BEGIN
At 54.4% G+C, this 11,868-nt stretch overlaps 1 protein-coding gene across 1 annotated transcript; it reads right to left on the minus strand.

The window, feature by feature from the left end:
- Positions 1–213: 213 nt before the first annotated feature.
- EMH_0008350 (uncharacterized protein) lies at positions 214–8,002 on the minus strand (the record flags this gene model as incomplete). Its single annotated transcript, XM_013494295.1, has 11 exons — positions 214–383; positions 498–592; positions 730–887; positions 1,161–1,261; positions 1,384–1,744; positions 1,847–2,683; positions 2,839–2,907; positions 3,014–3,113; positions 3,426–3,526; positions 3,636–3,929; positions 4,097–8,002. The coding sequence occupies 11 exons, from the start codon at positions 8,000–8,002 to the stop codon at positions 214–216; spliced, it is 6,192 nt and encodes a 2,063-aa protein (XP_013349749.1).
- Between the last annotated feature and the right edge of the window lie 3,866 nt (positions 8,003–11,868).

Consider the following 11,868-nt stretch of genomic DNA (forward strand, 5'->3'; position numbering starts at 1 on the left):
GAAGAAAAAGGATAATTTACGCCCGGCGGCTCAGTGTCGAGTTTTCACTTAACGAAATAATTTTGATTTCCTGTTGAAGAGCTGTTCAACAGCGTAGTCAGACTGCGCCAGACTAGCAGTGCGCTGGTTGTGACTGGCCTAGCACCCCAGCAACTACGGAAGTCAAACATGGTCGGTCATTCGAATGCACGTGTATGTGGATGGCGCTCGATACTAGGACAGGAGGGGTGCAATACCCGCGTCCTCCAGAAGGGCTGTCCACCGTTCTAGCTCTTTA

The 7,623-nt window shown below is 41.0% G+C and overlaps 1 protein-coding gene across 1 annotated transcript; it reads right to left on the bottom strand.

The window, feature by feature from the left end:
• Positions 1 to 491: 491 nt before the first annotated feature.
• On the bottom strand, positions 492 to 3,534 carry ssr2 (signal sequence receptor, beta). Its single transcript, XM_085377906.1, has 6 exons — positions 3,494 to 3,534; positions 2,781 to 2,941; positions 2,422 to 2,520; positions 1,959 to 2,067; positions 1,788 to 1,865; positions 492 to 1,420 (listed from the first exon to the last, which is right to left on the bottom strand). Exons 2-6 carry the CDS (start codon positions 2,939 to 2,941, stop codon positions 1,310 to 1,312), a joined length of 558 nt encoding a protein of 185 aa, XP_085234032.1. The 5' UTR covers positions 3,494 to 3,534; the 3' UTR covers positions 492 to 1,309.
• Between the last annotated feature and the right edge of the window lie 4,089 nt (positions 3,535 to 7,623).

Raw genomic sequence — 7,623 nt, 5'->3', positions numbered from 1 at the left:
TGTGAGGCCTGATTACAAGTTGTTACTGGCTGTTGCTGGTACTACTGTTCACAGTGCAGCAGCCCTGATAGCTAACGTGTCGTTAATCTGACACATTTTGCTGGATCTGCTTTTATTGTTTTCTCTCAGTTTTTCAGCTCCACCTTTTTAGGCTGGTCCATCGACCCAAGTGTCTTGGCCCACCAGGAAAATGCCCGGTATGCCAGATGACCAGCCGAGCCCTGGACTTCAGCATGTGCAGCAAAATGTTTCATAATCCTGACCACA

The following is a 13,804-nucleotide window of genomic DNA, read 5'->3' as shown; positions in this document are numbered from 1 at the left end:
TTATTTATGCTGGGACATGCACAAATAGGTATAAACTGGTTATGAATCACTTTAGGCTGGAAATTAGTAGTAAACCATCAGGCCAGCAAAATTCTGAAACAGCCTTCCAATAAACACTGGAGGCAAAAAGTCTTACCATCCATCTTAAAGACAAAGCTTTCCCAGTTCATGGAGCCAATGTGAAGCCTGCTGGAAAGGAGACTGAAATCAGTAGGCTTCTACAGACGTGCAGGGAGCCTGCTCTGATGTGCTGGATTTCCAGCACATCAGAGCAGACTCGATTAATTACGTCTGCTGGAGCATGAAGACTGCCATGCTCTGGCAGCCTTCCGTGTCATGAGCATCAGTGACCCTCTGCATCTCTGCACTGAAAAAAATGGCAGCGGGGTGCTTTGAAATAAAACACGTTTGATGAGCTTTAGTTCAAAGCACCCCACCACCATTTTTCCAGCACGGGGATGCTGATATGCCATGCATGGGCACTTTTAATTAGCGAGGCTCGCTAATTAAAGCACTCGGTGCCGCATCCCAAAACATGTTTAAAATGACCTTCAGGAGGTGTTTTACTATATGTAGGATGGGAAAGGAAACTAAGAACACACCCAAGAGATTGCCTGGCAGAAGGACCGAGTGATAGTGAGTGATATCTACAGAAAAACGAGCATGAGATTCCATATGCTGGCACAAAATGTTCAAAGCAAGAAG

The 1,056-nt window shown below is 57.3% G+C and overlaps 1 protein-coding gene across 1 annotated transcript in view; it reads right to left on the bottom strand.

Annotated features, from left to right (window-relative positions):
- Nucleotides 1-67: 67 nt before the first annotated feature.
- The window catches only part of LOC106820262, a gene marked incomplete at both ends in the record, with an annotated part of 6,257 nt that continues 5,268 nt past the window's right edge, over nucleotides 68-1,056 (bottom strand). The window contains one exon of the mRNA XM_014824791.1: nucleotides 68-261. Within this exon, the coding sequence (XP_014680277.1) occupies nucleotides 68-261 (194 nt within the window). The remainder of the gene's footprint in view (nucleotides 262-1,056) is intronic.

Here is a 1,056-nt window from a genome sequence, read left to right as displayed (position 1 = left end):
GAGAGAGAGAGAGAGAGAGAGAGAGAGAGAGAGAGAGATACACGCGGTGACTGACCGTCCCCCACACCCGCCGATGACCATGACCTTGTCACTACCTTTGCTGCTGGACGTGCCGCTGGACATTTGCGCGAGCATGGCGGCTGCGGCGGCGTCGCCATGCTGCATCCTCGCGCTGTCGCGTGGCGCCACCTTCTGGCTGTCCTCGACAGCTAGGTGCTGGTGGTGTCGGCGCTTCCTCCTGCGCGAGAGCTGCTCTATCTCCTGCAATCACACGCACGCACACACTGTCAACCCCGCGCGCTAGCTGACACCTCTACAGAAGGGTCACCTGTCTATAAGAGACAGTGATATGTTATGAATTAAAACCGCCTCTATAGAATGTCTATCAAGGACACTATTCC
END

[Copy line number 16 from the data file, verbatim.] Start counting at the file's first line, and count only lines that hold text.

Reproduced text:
TTATTTATGCTGGGACATGCACAAATAGGTATAAACTGGTTATGAATCACTTTAGGCTGGAAATTAGTAGTAAACCATCAGGCCAGCAAAATTCTGAAACAGCCTTCCAATAAACACTGGAGGCAAAAAGTCTTACCATCCATCTTAAAGACAAAGCTTTCCCAGTTCATGGAGCCAATGTGAAGCCTGCTGGAAAGGAGACTGAAATCAGTAGGCTTCTACAGACGTGCAGGGAGCCTGCTCTGATGTGCTGGATTTCCAGCACATCAGAGCAGACTCGATTAATTACGTCTGCTGGAGCATGAAGACTGCCATGCTCTGGCAGCCTTCCGTGTCATGAGCATCAGTGACCCTCTGCATCTCTGCACTGAAAAAAATGGCAGCGGGGTGCTTTGAAATAAAACACGTTTGATGAGCTTTAGTTCAAAGCACCCCACCACCATTTTTCCAGCACGGGGATGCTGATATGCCATGCATGGGCACTTTTAATTAGCGAGGCTCGCTAATTAAAGCACTCGGTGCCGCATCCCAAAACATGTTTAAAATGACCTTCAGGAGGTGTTTTACTATATGTAGGATGGGAAAGGAAACTAAGAACACACCCAAGAGATTGCCTGGCAGAAGGACCGAGTGATAGTGAGTGATATCTACAGAAAAACGAGCATGAGATTCCATATGCTGGCACAAAATGTTCAAAGCAAGAAG